Istanbul Airport has once again claimed the title of Europe’s busiest airport for 2021, official data showed, in a challenging year that highlighted the lasting impact of the coronavirus pandemic on the travel industry.
Istanbul Airport handled nearly 37 million passengers last year despite disruptions caused by the pandemic, according to data compiled from the Airports Council International Europe (ACI Europe), making it Europe’s busiest for the second year running.
The passenger traffic at the Istanbul airport was still 46% lower compared to pre-pandemic (2019) levels.
The gleaming glass-and-steel structure along the Black Sea coast first grabbed the title of Europe’s busiest airport in 2020 – just a year after it opened – thanks to Turkey’s decision to allow travelers to freely enter the country in a bid to boost tourism revenues. It had served around 23.4 million passengers in 2020.
Istanbul Airport fully took over operations from the old Atatürk Airport as the new hub for national flag carrier Turkish Airlines (THY) in 2019.
Moscow’s Sheremetyevo International Airport came in second last year by accepting nearly 31 million passengers, yet the figure was 38% lower compared to 2019 levels.
Traditional capitals of European travel before the pandemic – including London, Amsterdam and Paris – have seen their passenger numbers implode as global carriers rearrange their flight patterns to fit the new realities.
Paris Charles de Gaulle Airport, with 26.2 million passengers, Amsterdam Airport Schiphol, with nearly 25.5 million passengers, and another Moscow airport, Domodedovo, with just over 25 million, completed the “Majors” – the term used for the five busiest airports in the region for the year.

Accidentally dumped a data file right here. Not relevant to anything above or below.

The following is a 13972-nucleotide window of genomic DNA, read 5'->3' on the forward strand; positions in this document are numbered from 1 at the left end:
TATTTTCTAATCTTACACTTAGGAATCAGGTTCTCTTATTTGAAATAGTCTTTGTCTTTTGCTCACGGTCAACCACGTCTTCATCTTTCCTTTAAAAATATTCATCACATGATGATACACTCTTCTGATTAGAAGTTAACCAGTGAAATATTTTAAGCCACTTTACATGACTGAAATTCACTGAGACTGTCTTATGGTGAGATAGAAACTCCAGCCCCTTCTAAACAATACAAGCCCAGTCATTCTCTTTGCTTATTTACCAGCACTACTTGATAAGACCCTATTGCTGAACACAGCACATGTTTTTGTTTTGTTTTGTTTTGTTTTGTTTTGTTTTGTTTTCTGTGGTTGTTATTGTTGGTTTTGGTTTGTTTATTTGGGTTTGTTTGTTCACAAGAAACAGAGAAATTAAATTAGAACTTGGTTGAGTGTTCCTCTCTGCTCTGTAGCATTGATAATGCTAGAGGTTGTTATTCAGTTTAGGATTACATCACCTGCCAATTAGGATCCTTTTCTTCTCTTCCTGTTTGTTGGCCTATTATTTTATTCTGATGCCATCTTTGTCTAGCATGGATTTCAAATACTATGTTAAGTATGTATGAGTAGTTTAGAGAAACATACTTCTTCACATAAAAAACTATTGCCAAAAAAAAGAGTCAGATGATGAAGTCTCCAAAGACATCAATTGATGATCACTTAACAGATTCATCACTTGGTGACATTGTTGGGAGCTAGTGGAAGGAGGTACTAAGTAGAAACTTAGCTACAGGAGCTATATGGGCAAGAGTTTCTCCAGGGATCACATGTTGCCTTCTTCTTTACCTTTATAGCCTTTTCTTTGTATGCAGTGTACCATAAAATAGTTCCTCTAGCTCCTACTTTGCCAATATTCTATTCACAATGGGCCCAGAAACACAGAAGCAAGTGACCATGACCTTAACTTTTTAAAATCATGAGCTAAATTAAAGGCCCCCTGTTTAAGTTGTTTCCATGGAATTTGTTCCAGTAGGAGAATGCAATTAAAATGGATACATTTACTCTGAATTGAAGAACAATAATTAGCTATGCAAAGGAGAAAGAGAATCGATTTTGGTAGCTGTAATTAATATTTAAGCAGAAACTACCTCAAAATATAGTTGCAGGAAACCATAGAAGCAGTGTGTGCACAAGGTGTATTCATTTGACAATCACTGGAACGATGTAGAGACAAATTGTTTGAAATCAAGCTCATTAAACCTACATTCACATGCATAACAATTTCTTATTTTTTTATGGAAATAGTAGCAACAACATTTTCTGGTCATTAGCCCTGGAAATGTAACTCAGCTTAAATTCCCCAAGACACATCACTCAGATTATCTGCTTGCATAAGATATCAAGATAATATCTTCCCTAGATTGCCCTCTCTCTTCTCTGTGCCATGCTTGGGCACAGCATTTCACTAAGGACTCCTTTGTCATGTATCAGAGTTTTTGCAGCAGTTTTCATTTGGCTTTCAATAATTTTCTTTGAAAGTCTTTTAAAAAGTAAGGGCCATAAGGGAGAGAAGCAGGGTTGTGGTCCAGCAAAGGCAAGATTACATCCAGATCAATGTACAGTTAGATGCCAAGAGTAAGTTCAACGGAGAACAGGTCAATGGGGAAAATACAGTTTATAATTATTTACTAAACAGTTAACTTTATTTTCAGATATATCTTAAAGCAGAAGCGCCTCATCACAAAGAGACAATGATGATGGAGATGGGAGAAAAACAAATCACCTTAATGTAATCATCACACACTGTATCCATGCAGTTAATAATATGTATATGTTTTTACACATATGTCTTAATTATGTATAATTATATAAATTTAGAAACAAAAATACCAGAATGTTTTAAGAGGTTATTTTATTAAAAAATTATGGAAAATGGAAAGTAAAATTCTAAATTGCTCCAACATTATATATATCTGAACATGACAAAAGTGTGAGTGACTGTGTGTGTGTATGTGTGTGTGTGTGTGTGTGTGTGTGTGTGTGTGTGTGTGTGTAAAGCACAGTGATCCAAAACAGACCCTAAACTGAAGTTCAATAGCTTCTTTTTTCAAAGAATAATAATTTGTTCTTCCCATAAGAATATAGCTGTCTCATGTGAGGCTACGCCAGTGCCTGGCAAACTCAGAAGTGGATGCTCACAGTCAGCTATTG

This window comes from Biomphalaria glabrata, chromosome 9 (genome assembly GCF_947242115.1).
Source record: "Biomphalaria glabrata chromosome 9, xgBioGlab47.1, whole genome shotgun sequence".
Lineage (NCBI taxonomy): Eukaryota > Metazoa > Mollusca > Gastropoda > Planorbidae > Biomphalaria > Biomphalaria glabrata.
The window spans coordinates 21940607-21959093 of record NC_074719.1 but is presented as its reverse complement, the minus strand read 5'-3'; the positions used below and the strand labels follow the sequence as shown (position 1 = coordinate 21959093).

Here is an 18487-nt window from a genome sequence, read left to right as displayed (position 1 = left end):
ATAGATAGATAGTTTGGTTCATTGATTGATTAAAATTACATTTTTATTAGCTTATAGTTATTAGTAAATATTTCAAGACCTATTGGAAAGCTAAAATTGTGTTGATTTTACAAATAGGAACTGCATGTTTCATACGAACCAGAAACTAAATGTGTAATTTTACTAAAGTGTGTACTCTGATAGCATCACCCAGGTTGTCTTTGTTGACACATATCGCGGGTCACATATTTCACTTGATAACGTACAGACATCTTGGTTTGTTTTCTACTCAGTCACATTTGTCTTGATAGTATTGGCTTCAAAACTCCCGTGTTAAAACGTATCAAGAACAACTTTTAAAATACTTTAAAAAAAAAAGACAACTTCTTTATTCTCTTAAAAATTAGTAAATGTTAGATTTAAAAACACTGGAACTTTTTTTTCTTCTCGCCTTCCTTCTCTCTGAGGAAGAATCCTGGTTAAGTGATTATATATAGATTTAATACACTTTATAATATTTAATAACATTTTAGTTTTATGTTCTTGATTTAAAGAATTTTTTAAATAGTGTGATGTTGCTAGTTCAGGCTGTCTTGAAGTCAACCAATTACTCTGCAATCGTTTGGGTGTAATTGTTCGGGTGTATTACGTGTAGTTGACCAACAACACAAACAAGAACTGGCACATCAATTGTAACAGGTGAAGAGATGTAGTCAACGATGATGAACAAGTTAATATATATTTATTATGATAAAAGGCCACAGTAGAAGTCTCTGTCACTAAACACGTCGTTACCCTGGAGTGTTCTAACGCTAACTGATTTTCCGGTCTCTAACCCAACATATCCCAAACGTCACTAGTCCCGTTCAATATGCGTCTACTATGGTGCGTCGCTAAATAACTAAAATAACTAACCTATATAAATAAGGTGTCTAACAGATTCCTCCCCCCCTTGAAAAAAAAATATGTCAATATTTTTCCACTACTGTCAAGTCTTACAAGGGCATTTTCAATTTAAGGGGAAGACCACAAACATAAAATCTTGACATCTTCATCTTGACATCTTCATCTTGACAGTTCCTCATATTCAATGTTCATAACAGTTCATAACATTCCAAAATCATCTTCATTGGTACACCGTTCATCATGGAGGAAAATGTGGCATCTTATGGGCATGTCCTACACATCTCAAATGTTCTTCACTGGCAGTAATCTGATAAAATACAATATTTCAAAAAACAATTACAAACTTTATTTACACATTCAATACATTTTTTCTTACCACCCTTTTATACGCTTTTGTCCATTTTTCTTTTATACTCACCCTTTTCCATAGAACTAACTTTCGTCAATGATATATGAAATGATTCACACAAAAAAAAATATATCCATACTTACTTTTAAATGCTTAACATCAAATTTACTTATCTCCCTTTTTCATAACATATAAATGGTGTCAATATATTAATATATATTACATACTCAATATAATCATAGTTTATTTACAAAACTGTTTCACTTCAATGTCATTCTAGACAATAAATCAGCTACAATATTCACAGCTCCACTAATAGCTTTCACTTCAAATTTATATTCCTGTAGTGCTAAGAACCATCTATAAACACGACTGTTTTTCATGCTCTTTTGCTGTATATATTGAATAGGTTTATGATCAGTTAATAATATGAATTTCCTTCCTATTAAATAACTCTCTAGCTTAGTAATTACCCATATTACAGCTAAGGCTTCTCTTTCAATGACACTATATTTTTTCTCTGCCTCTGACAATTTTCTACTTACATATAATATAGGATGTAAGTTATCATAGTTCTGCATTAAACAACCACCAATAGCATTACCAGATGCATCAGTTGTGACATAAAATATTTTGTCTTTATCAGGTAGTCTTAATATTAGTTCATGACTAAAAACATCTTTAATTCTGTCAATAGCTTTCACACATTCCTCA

Istanbul’s other airport – Sabiha Gökçen – and Antalya Airport of the Mediterranean resort city came in seventh and ninth with 24.99 million and 21.3 million passengers, respectively.
1.4 billion passengers lost
The passenger traffic across the European airport network increased by 37% in 2021 compared to 2020, but it still remained 59% below pre-pandemic (2019) levels, according to ACI Europe data.
The European travel market lost 1.4 billion passengers in 2021 compared to pre-pandemic levels, the data showed.
“After losing 1.72 billion passengers in 2020, we all had high hopes for a strong recovery in 2021. But last year proved another difficult one, as Europe’s airports ended up losing another 1.4 billion passengers compared to 2019,” said ACI Europe Director General Olivier Jankovec.
“This means they remain under considerable stress, with systemic financial weakness across our industry.”
The delta variant of the coronavirus essentially knocked down passenger traffic in the first half of 2021 (77.7% lower compared to 2019), as lockdowns and severe travel restrictions were reintroduced and most intercontinental markets remained out of reach, ACI Europe said in a statement.
The rollout of the vaccines combined with the EU Digital COVID Certificates and the reopening of the transatlantic market in November saw passenger traffic finally improving in the second half of the year (still 42.4% lower compared to 2019) – although the omicron variant broke that dynamic in December, the statement added.
Freight traffic in 2021 increased by 21.8% throughout the European airport network compared to 2020, and stood at 7.7% above pre-pandemic levels, the data showed.
Aircraft movements were up by 23.3% compared to 2020 but down by 48% against 2019 levels.
“Uncertainties as to the evolution of the pandemic remain significant and limit visibility beyond a few months, at best,” Jankovec said, elaborating on the period ahead.
“For now, the impact of Omicron is still very much on us as airlines keep pulling out flights and capacity in response to weakened demand in what is already traditionally a low season. This means the First Quarter will be disappointing, but that we should hopefully see traffic take a better turn as Spring approaches,” he noted.
“Whether this happens earlier depends on the pace at which travel restrictions can be lifted, now that omicron is prevalent. A number of countries are moving in that direction, but much more needs to be done.”